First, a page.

Moe told audience members Canada is essentially allowing other countries to emit more pollution when it imposes emissions caps in the country. Instead, he said, Canada should increase production to not only ensure energy security, but to supply other countries with products that he says are more sustainably sourced.

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He referenced challenges in Germany, where that country has seen its energy security threatened because it relies heavily on Russian gas.

“We should not in any way be backing away from what we are producing here (or) how we are producing it,” he told attendees. “We should be yelling from the rooftops that (we have) some of the most sustainable product in the world.”

He said global emissions “would ultimately go down” should Saskatchewan produce more, even if that means higher emissions here.

When told the federal government has said it’s not going to mandate fertilizer usage, Moe said that could change in the future.

“The goalposts continue to move, and that’s a problem for certainty and for industries,” he said.

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He said his proposals are not meant to be a fight with Ottawa because “we didn’t introduce any of these policies.” But when asked if he was escalating the fight, he said the government “is going to protect the opportunity that we have.”

In regards to legislation this fall, Moe said he will work with new Alberta Premier Danielle Smith, who is prepared to introduce her own sovereignty act.

While Smith’s office has said the act would respect Supreme Court rulings and constitutional principles, she has previously proposed it refuse some federal laws that aren’t in the best interests of Alberta.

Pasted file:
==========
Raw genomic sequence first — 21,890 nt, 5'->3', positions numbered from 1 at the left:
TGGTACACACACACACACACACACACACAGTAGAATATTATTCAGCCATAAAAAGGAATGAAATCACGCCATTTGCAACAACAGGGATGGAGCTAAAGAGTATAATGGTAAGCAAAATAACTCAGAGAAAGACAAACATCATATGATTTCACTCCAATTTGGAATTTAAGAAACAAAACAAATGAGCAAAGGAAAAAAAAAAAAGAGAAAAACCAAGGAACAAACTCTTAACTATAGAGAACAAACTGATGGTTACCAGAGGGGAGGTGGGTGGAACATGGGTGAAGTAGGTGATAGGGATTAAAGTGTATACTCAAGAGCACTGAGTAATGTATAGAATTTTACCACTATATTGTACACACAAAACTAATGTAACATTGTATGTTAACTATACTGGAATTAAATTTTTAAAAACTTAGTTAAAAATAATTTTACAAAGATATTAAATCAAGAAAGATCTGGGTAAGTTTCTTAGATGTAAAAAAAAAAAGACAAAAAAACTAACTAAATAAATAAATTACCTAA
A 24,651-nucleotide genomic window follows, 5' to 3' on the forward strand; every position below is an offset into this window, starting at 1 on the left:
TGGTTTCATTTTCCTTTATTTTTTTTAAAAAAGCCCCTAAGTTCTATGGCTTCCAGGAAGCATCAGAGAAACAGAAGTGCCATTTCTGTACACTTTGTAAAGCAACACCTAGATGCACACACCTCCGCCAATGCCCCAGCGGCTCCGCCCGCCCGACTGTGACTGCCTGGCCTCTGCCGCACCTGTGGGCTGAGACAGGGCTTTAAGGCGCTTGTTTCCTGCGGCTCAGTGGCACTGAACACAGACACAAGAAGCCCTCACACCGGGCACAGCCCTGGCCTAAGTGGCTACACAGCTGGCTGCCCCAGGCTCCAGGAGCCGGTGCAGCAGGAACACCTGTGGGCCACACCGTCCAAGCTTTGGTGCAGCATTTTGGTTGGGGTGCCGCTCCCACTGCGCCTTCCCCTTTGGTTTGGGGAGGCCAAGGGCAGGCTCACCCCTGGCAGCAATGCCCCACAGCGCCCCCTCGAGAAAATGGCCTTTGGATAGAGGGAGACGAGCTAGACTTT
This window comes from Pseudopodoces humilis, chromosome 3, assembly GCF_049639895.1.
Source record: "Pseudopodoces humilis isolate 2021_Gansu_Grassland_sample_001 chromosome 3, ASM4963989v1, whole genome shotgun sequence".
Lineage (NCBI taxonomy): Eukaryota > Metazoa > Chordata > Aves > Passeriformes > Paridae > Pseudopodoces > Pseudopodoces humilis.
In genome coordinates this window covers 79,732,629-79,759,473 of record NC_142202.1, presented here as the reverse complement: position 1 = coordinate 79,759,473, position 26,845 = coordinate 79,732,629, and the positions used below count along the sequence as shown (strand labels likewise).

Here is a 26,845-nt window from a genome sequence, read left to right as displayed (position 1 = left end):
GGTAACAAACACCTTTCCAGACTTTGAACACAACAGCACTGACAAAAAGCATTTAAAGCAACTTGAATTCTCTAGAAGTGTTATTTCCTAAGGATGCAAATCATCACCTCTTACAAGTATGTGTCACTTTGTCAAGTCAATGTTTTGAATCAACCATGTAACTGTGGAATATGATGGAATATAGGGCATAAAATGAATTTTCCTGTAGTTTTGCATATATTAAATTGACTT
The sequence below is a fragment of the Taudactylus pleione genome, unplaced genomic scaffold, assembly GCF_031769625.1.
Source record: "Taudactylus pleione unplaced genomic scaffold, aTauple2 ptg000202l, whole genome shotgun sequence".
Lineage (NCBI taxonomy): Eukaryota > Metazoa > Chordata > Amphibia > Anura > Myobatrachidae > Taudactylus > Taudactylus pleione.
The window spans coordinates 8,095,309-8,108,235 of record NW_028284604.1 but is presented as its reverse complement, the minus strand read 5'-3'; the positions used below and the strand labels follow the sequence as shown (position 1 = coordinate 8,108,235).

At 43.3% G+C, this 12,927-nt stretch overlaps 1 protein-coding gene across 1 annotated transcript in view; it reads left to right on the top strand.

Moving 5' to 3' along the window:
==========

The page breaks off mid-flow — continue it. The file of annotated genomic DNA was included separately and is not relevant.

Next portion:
“I don’t know what hers is going to look like,” Moe said, noting Saskatchewan will likely collaborate with other provinces. “All of the moves that we are taking from here, up to and including reaffirming our constitutional rights as a province, are about Saskatchewan and about the opportunity that we have in this province to grow and prosper.”

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Critics of Smith’s legislation, including former Alberta premier Jason Kenney, have said it could hurt investment in that province because it would create an aura of uncertainty.

Moe, however, said he believes his legislation will provide “certainty,” arguing it will draw a line as to what’s under federal or provincial jurisdiction. It will spell out “what occurs when that line is blurred,” he said.

He said Saskatchewan did not consider the notwithstanding clause because it doesn’t apply legally to these proposals.

Saskatchewan New Democratic Leader Carla Beck said in a video statement Tuesday morning that while Ottawa needs to provide more health-care funding and “support industry and job creation,” she charged Moe is “sowing division and pointing fingers than actually delivering results.”

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“Scott Moe is not fighting to protect the jobs of Saskatchewan people, he’s presenting this white paper to protect his own,” Beck said.

Moe said his proposal is “only about the people and the opportunity the Saskatchewan people have and can have over the course of today and into the future,” adding that Beck should support it.

Ottawa supplied Saskatchewan with $3.2 billion in federal transfers for the 2022-23 budget.

More details on the legislation are expected in the Speech from the Throne later this month.

jsimes@postmedia.com